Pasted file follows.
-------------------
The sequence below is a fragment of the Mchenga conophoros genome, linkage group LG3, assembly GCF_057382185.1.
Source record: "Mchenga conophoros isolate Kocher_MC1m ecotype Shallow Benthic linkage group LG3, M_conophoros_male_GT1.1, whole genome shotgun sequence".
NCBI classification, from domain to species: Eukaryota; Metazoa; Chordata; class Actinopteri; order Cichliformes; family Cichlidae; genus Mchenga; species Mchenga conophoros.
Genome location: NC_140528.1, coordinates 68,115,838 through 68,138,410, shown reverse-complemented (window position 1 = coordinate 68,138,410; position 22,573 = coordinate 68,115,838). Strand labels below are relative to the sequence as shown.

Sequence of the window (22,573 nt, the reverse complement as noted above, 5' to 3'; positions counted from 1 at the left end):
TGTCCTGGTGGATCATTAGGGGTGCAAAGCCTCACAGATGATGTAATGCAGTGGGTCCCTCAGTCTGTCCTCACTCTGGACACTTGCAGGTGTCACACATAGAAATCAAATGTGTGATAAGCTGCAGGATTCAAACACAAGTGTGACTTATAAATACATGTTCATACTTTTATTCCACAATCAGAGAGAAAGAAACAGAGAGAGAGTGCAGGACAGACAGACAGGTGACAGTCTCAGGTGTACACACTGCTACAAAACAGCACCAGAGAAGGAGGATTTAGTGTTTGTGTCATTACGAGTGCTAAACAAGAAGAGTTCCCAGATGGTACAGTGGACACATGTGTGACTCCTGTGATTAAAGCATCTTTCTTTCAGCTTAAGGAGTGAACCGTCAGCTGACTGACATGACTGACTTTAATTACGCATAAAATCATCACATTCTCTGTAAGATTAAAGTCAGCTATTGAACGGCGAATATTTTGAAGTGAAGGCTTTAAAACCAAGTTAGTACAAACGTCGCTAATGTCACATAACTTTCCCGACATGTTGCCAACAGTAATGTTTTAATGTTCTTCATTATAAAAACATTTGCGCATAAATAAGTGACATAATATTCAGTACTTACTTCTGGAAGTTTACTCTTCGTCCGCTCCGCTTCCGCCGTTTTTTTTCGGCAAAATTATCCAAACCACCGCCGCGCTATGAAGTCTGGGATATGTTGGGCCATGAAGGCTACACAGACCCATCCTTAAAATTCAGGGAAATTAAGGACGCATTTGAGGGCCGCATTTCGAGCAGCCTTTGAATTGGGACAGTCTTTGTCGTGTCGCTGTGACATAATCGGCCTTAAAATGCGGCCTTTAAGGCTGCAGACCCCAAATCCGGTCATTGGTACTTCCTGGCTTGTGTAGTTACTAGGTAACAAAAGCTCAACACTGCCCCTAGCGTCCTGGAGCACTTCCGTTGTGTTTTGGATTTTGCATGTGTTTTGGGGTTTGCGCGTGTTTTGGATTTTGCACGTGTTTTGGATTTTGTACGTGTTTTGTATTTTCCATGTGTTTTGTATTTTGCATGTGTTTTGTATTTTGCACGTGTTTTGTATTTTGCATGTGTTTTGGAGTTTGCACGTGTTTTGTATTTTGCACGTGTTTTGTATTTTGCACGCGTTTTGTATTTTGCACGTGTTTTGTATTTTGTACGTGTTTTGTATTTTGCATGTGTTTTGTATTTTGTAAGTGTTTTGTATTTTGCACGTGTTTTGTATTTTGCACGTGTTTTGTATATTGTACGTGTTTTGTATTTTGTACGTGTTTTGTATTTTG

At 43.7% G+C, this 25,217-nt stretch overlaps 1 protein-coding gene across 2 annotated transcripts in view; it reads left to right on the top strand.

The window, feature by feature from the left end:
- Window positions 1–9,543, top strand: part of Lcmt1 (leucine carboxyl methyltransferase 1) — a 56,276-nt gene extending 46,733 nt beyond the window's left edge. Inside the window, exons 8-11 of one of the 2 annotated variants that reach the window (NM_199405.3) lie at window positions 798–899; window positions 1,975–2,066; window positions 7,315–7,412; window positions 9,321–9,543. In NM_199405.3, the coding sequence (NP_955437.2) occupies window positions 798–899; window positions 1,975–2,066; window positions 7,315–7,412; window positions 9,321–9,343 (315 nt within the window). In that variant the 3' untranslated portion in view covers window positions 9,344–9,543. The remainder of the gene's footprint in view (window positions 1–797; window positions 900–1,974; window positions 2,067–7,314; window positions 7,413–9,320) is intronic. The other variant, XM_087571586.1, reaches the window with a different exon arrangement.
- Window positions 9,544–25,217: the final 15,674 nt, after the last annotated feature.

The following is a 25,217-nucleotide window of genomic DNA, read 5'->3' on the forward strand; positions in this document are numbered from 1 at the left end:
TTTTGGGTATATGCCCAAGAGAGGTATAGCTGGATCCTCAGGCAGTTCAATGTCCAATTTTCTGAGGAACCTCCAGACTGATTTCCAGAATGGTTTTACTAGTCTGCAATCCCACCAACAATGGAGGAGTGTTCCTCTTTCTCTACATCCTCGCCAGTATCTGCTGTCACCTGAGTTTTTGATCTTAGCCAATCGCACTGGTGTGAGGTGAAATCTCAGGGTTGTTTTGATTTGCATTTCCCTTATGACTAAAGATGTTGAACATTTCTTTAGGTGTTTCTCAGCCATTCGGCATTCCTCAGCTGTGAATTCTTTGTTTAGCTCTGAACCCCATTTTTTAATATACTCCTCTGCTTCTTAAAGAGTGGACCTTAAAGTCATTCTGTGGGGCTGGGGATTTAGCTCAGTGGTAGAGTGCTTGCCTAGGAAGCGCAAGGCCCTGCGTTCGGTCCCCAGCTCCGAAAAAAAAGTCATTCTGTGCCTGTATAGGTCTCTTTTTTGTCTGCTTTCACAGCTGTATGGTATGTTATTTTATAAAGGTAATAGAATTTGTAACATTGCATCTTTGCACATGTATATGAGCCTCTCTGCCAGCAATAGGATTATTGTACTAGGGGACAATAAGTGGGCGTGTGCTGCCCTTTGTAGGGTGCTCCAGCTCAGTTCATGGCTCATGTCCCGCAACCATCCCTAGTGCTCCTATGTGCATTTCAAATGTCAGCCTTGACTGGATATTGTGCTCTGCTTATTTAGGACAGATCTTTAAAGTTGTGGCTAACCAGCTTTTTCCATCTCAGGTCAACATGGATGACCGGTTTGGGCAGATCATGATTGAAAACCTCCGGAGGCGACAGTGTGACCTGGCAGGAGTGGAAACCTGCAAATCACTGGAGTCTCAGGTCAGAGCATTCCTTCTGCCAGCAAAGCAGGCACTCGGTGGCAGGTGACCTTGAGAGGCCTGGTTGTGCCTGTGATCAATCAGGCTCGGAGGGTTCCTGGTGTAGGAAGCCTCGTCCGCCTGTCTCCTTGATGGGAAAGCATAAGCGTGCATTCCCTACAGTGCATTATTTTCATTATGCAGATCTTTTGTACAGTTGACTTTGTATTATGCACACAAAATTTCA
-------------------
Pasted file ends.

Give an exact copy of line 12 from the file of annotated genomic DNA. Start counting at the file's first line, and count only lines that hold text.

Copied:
TTTTGGGTATATGCCCAAGAGAGGTATAGCTGGATCCTCAGGCAGTTCAATGTCCAATTTTCTGAGGAACCTCCAGACTGATTTCCAGAATGGTTTTACTAGTCTGCAATCCCACCAACAATGGAGGAGTGTTCCTCTTTCTCTACATCCTCGCCAGTATCTGCTGTCACCTGAGTTTTTGATCTTAGCCAATCGCACTGGTGTGAGGTGAAATCTCAGGGTTGTTTTGATTTGCATTTCCCTTATGACTAAAGATGTTGAACATTTCTTTAGGTGTTTCTCAGCCATTCGGCATTCCTCAGCTGTGAATTCTTTGTTTAGCTCTGAACCCCATTTTTTAATATACTCCTCTGCTTCTTAAAGAGTGGACCTTAAAGTCATTCTGTGGGGCTGGGGATTTAGCTCAGTGGTAGAGTGCTTGCCTAGGAAGCGCAAGGCCCTGCGTTCGGTCCCCAGCTCCGAAAAAAAAGTCATTCTGTGCCTGTATAGGTCTCTTTTTTGTCTGCTTTCACAGCTGTATGGTATGTTATTTTATAAAGGTAATAGAATTTGTAACATTGCATCTTTGCACATGTATATGAGCCTCTCTGCCAGCAATAGGATTATTGTACTAGGGGACAATAAGTGGGCGTGTGCTGCCCTTTGTAGGGTGCTCCAGCTCAGTTCATGGCTCATGTCCCGCAACCATCCCTAGTGCTCCTATGTGCATTTCAAATGTCAGCCTTGACTGGATATTGTGCTCTGCTTATTTAGGACAGATCTTTAAAGTTGTGGCTAACCAGCTTTTTCCATCTCAGGTCAACATGGATGACCGGTTTGGGCAGATCATGATTGAAAACCTCCGGAGGCGACAGTGTGACCTGGCAGGAGTGGAAACCTGCAAATCACTGGAGTCTCAGGTCAGAGCATTCCTTCTGCCAGCAAAGCAGGCACTCGGTGGCAGGTGACCTTGAGAGGCCTGGTTGTGCCTGTGATCAATCAGGCTCGGAGGGTTCCTGGTGTAGGAAGCCTCGTCCGCCTGTCTCCTTGATGGGAAAGCATAAGCGTGCATTCCCTACAGTGCATTATTTTCATTATGCAGATCTTTTGTACAGTTGACTTTGTATTATGCACACAAAATTTCA